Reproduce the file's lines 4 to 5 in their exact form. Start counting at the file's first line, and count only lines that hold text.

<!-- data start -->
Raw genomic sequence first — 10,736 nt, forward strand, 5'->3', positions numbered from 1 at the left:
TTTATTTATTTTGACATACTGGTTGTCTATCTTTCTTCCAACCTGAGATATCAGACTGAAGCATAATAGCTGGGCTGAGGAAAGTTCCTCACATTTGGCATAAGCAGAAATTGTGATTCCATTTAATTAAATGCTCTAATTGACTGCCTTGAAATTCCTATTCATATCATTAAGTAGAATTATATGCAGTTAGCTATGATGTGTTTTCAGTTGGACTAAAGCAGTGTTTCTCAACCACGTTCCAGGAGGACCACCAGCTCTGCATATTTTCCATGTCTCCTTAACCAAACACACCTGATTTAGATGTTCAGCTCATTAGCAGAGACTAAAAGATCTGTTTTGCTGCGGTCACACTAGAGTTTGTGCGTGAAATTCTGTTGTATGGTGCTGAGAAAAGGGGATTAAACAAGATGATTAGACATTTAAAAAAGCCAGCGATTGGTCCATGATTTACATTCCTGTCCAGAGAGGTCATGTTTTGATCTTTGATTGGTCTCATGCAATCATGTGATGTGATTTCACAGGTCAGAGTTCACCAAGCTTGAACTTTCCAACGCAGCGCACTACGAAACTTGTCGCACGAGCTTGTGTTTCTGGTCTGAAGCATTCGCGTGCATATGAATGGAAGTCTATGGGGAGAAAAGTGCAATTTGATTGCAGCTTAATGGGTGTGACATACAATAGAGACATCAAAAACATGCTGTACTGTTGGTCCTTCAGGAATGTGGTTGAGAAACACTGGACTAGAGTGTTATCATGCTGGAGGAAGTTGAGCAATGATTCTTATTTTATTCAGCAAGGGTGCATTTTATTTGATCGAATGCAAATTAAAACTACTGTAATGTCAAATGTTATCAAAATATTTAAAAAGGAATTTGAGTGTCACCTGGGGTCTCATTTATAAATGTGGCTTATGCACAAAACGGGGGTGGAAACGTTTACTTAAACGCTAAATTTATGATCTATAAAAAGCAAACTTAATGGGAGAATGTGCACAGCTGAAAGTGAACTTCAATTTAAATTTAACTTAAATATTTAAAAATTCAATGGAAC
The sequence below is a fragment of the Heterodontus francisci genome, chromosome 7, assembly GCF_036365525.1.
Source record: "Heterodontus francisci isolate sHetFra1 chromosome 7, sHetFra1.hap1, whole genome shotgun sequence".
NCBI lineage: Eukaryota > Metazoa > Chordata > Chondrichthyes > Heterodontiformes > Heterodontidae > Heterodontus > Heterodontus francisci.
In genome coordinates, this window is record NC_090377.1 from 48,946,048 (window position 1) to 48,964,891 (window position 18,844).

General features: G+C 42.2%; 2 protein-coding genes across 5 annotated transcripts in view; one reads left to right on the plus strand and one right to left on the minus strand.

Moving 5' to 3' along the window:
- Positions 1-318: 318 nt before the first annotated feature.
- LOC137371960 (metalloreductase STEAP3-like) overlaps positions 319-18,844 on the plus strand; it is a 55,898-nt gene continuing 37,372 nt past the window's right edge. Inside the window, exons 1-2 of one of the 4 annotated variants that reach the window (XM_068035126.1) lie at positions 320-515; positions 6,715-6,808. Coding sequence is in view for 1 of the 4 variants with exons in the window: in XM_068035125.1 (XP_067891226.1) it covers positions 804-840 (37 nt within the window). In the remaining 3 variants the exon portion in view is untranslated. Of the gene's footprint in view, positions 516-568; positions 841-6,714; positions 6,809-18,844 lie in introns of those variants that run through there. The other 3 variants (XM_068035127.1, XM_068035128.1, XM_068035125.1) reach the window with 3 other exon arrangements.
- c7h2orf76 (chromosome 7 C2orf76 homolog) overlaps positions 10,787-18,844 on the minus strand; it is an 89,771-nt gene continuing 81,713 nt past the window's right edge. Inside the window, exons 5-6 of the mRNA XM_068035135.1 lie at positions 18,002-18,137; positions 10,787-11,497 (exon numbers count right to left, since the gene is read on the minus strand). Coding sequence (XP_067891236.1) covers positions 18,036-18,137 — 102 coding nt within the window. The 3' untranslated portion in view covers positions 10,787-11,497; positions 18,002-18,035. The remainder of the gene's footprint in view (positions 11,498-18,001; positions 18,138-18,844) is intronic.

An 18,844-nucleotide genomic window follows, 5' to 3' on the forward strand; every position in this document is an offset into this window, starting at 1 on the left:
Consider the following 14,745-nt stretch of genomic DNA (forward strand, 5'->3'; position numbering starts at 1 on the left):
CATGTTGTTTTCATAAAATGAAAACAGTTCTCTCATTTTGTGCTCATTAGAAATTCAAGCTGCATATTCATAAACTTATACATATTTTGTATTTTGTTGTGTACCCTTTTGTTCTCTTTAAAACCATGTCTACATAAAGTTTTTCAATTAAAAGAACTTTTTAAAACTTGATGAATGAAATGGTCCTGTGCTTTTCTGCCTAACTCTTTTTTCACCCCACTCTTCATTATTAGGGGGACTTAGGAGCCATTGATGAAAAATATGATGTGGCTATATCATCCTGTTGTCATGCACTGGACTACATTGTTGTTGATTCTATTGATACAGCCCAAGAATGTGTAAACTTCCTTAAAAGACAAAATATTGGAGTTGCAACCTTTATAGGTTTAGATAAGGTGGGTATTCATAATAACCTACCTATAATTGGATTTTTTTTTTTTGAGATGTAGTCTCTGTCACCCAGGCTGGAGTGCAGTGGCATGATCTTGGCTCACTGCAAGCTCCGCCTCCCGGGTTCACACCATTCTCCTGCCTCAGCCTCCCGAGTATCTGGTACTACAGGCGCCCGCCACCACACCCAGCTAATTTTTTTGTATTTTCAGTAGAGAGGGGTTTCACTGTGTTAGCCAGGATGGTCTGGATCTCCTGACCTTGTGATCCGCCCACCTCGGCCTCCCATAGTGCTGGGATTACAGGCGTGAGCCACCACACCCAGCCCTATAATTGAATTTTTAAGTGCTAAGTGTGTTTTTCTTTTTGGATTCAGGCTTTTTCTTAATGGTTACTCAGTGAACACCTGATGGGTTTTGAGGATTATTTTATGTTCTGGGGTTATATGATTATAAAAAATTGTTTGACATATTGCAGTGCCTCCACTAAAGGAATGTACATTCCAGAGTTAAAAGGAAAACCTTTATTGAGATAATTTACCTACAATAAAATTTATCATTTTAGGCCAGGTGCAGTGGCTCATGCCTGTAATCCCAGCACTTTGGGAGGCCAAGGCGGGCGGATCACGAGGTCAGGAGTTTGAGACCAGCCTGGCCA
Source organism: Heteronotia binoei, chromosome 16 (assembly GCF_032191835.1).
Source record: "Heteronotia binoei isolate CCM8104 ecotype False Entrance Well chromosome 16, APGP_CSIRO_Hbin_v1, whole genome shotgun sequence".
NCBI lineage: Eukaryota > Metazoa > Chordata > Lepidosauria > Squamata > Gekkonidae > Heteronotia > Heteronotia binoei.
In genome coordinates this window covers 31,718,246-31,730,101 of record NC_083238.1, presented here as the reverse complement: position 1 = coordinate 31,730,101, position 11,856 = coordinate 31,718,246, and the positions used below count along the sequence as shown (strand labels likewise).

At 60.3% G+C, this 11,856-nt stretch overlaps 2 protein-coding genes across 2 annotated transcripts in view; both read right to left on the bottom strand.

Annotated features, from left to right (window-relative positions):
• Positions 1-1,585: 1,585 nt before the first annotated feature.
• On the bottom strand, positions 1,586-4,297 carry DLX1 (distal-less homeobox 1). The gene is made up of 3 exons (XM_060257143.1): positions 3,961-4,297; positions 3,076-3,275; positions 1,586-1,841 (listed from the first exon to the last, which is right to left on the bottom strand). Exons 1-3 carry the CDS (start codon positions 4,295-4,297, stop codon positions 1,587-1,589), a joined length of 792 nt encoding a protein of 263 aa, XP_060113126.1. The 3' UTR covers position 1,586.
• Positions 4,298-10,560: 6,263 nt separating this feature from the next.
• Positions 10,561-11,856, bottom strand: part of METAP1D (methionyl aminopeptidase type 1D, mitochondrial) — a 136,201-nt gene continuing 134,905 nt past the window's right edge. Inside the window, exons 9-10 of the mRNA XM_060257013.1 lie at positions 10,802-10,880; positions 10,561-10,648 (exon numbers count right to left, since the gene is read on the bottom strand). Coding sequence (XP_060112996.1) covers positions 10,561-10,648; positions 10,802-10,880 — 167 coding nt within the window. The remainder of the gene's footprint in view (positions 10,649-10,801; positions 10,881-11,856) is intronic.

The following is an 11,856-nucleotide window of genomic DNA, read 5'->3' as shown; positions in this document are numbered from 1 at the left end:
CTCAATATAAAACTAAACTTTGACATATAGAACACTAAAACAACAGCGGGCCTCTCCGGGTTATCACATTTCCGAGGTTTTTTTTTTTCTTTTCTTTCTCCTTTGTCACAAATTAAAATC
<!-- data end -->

Source record: "Heterodontus francisci isolate sHetFra1 chromosome 7, sHetFra1.hap1, whole genome shotgun sequence".
NCBI lineage: Eukaryota > Metazoa > Chordata > Chondrichthyes > Heterodontiformes > Heterodontidae > Heterodontus > Heterodontus francisci.